Large corporations they may be, said Arnon Zamir, TOM:TLV project manager for the Reut Institute, but you don’t need a conglomerate behind you to do positive work. “Technology can help people solve problems, and money or social status is not a barrier. The TOM community that we are developing consists of people from all backgrounds, including tech and design people who care about the community, and want to help.”
“Shared prosperity is the challenge of all developed nations,” said Reut Institute President Gidi Grinstein. “We, at Reut, are committed to improving the lives of millions of people by deploying the explosive combination of cutting-edge technologies and new opportunities to collaborate globally toward creating extremely affordable products that will help many people remain employable, productive and happy. This is our service to the value and mission of ‘Tikkun Olam.’”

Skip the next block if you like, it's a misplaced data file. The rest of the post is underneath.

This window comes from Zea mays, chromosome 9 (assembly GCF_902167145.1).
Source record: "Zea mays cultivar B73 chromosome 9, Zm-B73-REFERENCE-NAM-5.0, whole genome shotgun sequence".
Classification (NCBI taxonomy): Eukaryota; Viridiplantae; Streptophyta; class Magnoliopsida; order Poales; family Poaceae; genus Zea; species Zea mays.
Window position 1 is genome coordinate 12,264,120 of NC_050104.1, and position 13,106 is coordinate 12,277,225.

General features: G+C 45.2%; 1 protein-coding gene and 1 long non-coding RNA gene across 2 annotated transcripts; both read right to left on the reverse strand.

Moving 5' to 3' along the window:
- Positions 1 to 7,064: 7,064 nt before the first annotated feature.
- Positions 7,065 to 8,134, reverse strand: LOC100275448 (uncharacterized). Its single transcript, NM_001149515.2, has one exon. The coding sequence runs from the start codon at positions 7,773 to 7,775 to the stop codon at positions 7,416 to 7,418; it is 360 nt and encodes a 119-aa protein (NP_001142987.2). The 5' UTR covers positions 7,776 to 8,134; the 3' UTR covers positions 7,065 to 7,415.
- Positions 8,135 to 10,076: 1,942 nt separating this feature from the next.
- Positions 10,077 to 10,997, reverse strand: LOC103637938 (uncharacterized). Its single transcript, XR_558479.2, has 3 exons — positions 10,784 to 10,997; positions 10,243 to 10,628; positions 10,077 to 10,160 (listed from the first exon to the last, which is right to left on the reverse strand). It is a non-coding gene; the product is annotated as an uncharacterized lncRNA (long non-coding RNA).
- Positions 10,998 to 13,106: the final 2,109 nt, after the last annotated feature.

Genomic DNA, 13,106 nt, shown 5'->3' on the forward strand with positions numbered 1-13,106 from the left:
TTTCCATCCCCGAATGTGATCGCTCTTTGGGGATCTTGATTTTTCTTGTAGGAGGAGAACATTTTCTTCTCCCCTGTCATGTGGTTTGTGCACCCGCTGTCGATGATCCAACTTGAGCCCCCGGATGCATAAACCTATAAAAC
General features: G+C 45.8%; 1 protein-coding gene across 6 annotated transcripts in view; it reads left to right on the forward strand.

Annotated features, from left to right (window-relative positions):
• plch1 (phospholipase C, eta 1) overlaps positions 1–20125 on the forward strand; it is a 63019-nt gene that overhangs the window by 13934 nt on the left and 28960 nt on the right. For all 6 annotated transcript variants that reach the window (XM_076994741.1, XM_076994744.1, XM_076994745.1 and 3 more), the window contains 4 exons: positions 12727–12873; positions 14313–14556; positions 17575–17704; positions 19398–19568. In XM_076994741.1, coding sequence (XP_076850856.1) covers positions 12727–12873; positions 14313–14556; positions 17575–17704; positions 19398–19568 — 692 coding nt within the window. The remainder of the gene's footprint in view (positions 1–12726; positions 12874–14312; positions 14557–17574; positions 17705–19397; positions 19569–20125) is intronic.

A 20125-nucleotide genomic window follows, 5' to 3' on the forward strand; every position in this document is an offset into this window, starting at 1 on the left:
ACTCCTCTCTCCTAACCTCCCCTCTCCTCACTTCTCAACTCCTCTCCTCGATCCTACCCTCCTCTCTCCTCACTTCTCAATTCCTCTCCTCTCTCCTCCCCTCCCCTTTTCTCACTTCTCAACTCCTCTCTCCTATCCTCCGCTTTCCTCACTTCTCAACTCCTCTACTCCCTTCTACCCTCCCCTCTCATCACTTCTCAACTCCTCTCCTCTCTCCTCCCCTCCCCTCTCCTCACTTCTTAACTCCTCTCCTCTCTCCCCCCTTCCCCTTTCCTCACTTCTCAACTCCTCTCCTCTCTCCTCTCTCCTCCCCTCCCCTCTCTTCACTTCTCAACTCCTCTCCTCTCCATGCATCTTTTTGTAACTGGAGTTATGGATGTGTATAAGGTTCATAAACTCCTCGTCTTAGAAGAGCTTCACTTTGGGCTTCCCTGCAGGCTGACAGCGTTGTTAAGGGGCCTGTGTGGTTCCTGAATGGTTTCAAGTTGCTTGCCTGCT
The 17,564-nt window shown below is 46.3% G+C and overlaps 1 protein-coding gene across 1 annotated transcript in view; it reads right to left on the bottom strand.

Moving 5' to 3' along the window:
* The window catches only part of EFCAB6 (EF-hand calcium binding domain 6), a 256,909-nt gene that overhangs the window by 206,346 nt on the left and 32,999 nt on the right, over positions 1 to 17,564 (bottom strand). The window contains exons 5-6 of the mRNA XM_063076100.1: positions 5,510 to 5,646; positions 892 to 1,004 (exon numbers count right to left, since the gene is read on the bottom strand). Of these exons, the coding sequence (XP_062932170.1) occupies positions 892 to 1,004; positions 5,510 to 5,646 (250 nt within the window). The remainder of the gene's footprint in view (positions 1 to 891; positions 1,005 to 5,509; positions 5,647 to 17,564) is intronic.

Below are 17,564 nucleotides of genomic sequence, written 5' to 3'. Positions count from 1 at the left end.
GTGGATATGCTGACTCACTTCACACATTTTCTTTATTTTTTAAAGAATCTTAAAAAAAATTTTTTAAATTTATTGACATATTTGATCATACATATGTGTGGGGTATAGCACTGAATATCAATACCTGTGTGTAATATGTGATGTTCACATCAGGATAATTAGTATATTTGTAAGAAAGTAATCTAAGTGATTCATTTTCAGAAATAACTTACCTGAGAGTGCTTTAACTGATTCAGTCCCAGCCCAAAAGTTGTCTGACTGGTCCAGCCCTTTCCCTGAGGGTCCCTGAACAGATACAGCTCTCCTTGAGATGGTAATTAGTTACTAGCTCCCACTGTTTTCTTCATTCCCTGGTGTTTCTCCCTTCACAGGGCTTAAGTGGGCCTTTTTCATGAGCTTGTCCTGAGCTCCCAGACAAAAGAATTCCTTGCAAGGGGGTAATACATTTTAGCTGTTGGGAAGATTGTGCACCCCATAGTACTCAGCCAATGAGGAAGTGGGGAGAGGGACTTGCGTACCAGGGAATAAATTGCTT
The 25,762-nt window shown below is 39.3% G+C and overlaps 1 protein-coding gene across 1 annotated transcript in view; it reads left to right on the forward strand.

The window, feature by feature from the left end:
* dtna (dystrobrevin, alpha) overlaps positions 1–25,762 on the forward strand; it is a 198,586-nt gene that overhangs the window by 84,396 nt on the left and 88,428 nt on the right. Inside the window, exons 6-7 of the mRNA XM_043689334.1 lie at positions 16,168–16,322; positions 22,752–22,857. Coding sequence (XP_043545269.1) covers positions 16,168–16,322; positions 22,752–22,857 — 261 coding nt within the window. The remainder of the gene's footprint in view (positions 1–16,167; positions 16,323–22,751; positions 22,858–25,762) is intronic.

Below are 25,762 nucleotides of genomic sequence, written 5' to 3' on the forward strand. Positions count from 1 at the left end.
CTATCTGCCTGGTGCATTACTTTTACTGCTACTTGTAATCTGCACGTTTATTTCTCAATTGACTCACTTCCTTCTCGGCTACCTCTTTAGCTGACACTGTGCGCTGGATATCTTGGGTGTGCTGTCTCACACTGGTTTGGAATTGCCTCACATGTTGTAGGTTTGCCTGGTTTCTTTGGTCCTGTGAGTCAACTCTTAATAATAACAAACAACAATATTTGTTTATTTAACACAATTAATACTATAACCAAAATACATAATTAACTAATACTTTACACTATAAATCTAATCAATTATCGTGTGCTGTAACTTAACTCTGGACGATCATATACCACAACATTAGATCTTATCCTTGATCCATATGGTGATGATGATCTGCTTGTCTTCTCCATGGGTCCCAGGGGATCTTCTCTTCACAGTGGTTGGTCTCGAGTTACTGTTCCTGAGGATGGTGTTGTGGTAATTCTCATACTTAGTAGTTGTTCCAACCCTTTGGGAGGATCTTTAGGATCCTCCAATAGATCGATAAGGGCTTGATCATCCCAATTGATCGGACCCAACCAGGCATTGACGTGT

“The Ruderman Family Foundation attaches great importance to strategic collaborations, especially with colleagues such as the Shusterman Foundation and the Reut institute,” said Shira Ruderman, Israel Director of the Ruderman Family Foundation. “We believe that the full inclusion of people with disabilities into society can be achieved through the development of accessible technology and therefore we feel it is important to be a partner in the TOM:TLV initiative. It is our hope that one day these technologies will be developed independently and not based on funding from foundations and other donors.”